Bill extending moratorium on connection taxes for seven years heads to Bush's desk.
The U.S. House fell into line with the Senate Oct. 30 voting 402-0 to extend the ban on Internet connection taxes for another seven years. The legislation now heads to President Bushs desk. The current three-year moratorium is due to expire Thursday.
The Internet Tax Freedom Act (H.R. 3678) passed the House Oct. 16 with a four-year ban but the Senate version of the bill added another three years. The House action Oct. 30 reconciles the legislation with the Senate version.
"Unlike the Republican-controlled Congress, which allowed the moratorium on taxes on Internet access to expire for more than a year, the Democratic Congress voted today to extend the moratorium on time," House Speaker Nancy Pelosi, D.-Calif., said in a statement.
First passed into law in 1998, the measure bars state and local
governments from taxing broadband connections and imposing other levies and fees that treat Internet commerce differently than brick-and-mortar businesses. The legislation also extends the grandfather clause in the original 1998 legislation that allows a handful of states to continue taxing Internet connections.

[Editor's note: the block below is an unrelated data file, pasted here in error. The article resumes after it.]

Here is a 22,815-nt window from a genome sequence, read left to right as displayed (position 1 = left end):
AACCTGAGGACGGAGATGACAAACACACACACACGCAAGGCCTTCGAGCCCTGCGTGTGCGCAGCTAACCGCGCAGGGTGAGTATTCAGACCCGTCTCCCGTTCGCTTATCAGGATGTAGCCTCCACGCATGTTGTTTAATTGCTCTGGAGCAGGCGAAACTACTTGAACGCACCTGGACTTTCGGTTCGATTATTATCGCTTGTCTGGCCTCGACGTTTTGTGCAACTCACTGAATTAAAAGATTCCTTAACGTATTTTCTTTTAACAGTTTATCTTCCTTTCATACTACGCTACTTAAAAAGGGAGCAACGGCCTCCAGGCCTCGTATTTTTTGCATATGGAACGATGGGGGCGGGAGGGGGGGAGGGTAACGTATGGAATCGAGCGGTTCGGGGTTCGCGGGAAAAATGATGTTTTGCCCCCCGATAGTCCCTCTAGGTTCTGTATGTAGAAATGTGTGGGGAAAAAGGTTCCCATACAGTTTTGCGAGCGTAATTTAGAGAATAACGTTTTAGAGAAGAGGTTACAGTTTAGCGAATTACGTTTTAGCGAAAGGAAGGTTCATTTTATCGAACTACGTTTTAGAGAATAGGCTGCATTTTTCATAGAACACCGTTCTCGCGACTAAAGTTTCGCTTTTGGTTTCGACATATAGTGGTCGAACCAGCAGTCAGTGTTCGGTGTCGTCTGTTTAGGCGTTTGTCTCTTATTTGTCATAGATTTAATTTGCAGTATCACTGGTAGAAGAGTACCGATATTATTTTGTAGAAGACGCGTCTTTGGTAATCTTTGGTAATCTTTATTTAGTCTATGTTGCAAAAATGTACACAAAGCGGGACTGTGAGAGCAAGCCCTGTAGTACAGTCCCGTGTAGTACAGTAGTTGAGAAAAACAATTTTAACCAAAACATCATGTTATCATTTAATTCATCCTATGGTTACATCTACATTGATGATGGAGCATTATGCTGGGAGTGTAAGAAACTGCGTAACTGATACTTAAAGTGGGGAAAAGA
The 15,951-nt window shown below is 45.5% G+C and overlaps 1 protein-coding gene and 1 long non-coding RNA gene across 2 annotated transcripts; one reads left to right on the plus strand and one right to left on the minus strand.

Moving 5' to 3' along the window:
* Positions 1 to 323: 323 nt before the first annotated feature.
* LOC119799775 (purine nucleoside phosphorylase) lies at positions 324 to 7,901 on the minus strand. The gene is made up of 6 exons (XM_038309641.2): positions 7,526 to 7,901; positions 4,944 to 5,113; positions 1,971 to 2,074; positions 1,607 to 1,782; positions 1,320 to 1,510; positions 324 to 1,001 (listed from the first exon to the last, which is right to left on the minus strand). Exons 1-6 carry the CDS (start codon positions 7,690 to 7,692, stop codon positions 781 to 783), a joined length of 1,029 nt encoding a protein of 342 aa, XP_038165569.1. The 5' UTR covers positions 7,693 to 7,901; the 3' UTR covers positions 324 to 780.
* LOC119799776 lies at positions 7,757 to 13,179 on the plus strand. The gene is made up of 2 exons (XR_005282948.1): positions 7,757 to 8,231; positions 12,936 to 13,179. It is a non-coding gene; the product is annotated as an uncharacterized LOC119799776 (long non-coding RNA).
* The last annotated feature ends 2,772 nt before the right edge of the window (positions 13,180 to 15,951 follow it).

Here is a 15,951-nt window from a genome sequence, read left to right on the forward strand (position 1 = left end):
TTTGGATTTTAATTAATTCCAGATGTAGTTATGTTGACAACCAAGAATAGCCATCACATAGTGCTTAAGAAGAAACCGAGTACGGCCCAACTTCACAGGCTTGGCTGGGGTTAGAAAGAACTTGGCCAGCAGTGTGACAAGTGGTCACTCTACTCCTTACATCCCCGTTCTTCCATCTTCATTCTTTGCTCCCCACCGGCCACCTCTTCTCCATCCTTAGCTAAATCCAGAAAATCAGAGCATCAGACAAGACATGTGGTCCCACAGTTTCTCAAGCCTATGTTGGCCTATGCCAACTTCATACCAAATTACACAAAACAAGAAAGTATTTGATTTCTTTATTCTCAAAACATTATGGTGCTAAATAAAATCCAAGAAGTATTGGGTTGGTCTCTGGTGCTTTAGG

Silicon Valley Rep. Anna Eshoo, D.-Calif., who voted against the
four-year extension two weeks ago, voted in favor of the bill this time around. In January, Eshoo introduced legislation that would have made the ban permanent.
"I opposed the bill because it included only a four-year extension of
the moratorium and language that could have opened up the possibility of new taxes on Internet services like e-mail and music downloading," Eshoo said in a statement. "I knew we could do better and today we did."
Republicans also praised passage of the bill, but insisted the ban
should be permanent. Three years ago when the ban was last up for
renewal, the Republican House passed a permanent bill but the
legislation stalled in the Senate, also then controlled by the GOP, over opposition from state and local governments.
"When it comes to taxing the Internet, Republicans have not wavered in our belief that it ought not happen today, tomorrow, four years from now, or any time after that," House Minority Whip Roy Blunt, R.-Mo., said in a statement.
Blunt added, "Democrats in Congress have taken a far more nuanced
position on the matter, having decided that imposing new taxes on our
digital economy right now is unpalatable, but that resurrecting the plan sometime in the future may hold greater promise."